Search Results for: George Seldes

Aug
30
2012

Recommended Reading

Note: FAIR encourages readers to support their local independent booksellers. However, if books mentioned on our site are not available in your area, we offer the ability to purchase some books online in association with the book's publisher, and Powell's Books. Backlash: The Undeclared War Against American Women By Susan Faludi (Crown, 1991) An in-depth, well-documented analysis of the media backlash against feminism. By Invitation Only: How the Media Limit Public DebateBy David Croteau and William Hoynes (Common Courage, 1994) Incorporates Croteau and Hoynes' classic studies of Nightline, the NewsHour and PBS that document the establishment bias of "prestige" television. […]

Sep
01
2008

CounterSpin Interview: The Media Ignore Their Core Duty

Arianna Huffington & Glenn Greenwald on media accountability

Arianna Huffington--Photo Credit: Flickr Creative Commons/jdlas

From Iraq to Enron, from Hurricane Katrina to No Child Left Behind, from torture to civil liberties to healthcare and much more, it would be hard to overstate the role the U.S. media played in enabling many of the policy debacles of the Bush years. And yet media accountability rarely goes beyond the half-hearted internal investigation, followed by, if we’re lucky, the half-hearted mea culpa. That the media are not prone to self-criticism isn’t a new thing. As crusading journalist George Seldes said decades ago, “The most sacred cow of the press is the press itself.”   CounterSpin talked to […]

Feb
01
2006

Media Reform for What?

The success so far, the challenge ahead

Most people have heard the famous quote by press critic A.J. Liebling, “Freedom of the press belongs to the man who owns one.” Recently I keep recalling another, less popular quote in which Liebling referred to the press as the “weak slat under the bed of democracy.” He continued: It is an anomaly that information, the one thing most necessary to our survival as choosers of our own way, should be a commodity subject to the same merchandising rules as chewing gum, while armament, a secondary instrument of liberty, is a government concern. A man is not free if he […]

Feb
01
2006

The Secret Origins of FAIR

How police spies and media moles helped launch a movement

In 1997, the Soviet Union detonated thermonuclear weapons in the sky over the United States, shutting down the Pentagon’s computer systems and leaving the nation vulnerable to invasion and occupation. The U.N., dominated by East Bloc Communists, became the U.S.’s de facto government, forcing schoolchildren to pledge allegiance to the U.N. flag. The year 1997 never fit this profile in reality, but it did in Amerika, the 12-episode miniseries broadcast by ABC in 1987. To this day, Jeff Cohen won’t reveal the identity of the person who sent him an advance script of Amerika. But that anonymous person made Cohen […]

Feb
01
2006

On the Shoulders of Giants

The unbroken tradition of press criticism

On the occasion of FAIR’s 20th anniversary, it is appropriate to recall some of the early press critics who helped blaze the trail that FAIR has so honorably followed. George Seldes Like FAIR, George Seldes was dogged in his quest for journalistic accuracy. Seldes had been a journalist for five years in 1914, when the first shots were fired across the trenches of the Western Front. After covering the Great War, which killed 8 million people, he would say (Freedom of the Press): I now realize that we were told nothing but buncombe, that we were shown nothing of the […]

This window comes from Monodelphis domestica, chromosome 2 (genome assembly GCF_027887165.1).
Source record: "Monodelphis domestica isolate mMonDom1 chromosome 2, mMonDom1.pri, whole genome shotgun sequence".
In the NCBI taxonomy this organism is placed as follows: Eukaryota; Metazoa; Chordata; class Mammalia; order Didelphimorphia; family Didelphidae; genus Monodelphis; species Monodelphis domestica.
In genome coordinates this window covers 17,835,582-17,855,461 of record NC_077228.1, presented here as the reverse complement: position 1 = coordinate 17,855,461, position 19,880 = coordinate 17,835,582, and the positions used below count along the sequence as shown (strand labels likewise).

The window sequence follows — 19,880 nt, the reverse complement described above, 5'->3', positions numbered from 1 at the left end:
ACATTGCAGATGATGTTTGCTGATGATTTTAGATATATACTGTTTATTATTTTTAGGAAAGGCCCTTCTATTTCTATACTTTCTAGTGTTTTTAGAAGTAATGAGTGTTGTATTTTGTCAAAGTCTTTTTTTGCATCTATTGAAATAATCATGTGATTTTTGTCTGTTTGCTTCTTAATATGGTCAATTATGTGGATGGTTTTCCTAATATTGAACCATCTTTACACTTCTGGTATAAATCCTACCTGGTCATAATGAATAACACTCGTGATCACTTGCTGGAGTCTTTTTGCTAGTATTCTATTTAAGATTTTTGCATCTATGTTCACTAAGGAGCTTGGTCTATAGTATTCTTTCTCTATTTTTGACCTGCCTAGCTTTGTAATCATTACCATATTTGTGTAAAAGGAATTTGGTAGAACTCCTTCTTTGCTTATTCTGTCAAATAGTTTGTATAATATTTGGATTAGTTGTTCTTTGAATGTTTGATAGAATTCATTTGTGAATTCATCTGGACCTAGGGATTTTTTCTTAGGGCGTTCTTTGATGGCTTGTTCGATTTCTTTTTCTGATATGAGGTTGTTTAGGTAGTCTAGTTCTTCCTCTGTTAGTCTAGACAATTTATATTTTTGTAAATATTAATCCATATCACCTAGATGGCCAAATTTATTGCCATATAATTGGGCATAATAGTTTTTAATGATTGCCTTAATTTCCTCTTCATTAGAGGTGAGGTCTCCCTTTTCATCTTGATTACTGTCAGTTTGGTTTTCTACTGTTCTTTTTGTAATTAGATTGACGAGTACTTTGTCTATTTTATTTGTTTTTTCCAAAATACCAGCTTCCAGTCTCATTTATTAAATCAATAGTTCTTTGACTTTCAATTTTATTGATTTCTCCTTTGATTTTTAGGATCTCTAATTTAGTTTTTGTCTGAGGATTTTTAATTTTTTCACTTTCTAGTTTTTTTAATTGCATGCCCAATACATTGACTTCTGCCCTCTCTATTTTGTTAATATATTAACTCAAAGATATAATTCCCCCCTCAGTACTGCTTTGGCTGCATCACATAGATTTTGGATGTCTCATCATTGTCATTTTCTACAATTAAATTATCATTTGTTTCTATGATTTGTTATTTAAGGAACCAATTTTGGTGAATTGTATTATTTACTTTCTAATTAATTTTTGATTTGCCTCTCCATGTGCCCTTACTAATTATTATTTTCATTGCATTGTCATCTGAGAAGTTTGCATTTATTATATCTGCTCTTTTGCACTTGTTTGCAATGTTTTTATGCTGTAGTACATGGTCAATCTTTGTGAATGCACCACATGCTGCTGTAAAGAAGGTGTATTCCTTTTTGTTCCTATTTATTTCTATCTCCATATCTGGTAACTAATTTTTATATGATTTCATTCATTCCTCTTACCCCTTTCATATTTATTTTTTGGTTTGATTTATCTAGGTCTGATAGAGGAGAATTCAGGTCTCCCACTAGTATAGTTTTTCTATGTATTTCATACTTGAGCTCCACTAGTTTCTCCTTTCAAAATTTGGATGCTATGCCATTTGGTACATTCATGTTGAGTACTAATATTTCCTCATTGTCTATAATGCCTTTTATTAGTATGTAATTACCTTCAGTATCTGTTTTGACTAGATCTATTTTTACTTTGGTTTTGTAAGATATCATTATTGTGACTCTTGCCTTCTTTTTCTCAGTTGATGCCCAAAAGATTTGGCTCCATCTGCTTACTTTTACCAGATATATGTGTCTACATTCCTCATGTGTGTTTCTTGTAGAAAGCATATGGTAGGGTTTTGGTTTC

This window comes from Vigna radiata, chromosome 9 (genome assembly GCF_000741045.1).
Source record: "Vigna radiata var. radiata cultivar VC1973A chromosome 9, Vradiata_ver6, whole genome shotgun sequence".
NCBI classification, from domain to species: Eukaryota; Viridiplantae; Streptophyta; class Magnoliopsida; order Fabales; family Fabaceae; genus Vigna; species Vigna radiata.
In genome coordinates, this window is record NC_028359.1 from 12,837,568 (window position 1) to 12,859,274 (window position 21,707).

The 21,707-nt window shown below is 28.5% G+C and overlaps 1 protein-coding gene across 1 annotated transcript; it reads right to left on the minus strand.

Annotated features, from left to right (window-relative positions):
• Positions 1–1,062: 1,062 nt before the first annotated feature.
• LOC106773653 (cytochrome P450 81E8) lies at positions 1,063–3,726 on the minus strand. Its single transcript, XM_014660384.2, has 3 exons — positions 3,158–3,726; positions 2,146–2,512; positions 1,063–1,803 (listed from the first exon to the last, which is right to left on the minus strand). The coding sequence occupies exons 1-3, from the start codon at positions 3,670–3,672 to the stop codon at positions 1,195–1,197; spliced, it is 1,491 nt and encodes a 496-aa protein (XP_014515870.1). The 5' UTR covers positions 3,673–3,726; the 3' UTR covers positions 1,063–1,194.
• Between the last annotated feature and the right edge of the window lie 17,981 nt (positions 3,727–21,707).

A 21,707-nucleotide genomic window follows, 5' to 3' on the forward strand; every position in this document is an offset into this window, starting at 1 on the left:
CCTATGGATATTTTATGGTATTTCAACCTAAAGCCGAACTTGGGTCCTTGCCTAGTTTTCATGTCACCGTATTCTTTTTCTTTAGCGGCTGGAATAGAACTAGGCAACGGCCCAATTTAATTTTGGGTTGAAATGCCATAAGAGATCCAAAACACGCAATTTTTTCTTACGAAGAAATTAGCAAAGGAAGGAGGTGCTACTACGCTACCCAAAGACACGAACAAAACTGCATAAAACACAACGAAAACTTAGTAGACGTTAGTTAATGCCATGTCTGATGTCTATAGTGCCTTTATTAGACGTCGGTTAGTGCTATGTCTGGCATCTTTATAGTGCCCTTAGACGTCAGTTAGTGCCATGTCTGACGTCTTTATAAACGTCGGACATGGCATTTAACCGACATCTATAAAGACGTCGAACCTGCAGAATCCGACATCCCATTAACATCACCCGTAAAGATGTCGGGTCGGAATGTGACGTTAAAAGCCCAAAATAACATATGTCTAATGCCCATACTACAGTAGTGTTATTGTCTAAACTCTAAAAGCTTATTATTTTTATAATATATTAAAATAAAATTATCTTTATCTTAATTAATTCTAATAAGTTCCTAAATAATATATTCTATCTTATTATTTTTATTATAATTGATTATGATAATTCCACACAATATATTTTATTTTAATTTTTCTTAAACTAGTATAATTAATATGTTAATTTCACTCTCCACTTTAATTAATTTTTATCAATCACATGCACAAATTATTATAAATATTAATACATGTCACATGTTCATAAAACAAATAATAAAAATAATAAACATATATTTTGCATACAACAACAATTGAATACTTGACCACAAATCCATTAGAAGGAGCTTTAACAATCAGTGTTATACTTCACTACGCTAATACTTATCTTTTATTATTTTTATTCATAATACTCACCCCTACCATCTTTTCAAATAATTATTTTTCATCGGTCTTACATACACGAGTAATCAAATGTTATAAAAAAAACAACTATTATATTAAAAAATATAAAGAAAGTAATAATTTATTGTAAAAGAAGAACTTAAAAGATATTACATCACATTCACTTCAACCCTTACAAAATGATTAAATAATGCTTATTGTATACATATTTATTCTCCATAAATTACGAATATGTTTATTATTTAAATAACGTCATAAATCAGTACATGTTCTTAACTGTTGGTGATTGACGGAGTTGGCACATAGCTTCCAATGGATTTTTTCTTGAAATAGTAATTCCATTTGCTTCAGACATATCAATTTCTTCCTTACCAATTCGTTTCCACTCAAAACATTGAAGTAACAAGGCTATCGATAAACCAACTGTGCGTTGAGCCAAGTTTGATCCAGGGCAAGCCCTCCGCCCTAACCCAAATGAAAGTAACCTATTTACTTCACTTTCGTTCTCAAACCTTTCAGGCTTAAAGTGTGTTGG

Jul
20
2005

SoundBites

James Weinstein, 1926-2005 "Jim Weinstein was a shining example of a truly independent journalist.... In his own way, he was in the tradition of George Seldes and I.F. Stone and Lincoln Steffens--muckraking journalists who challenged the received wisdom. He always asked 'Why?' and 'Who is behind what?' and 'Where are the bodies buried?' More than ever, we need journalists such as Jim, who insisted that we must think things through, that we must remember the past in order to understand the present and prepare for the future." --Studs Terkel on In These Times founder James Weinstein (AlterNet, 6/19/05) A Shining […]

Feb
22
2005

Great Media Critics

Intrepid for Journalism and Labor Rights

When I think of newspaper journalists who became authors and had enormous impacts on media criticism in the United States, two names come to mind. One is George Seldes. As a young man, he covered the First World War and then reported on historic events in Europe for the Chicago Tribune from 1919 until 1928. Seldes quit the paper and went on to blaze a trail as an independent journalist -- ready, able and eager to challenge media business-as-usual. Naturally, he earned hostility from the kind of media magnates he skewered in “Lords of the Press.” The renowned historian Charles […]

Mar
01
2002

Fear & Favor 2001 -- The Second Annual Report

How Power Shapes the News

Fear & Favor is FAIR’s annual review of incidents that reflect the range of pressures on reporters to use something other than journalistic judgment in deciding what goes in the news and what gets left out. The year 2001 presented special challenges in this regard. The horrific September 11 attacks on the World Trade Center and the Pentagon, and the ensuing declaration by the Bush administration of an open-ended "war on terrorism," meant incredible pressure on the press corps to present U.S. actions and policy in the best light; incidents of outright censorship occurred, and even more self-censorship, as many […]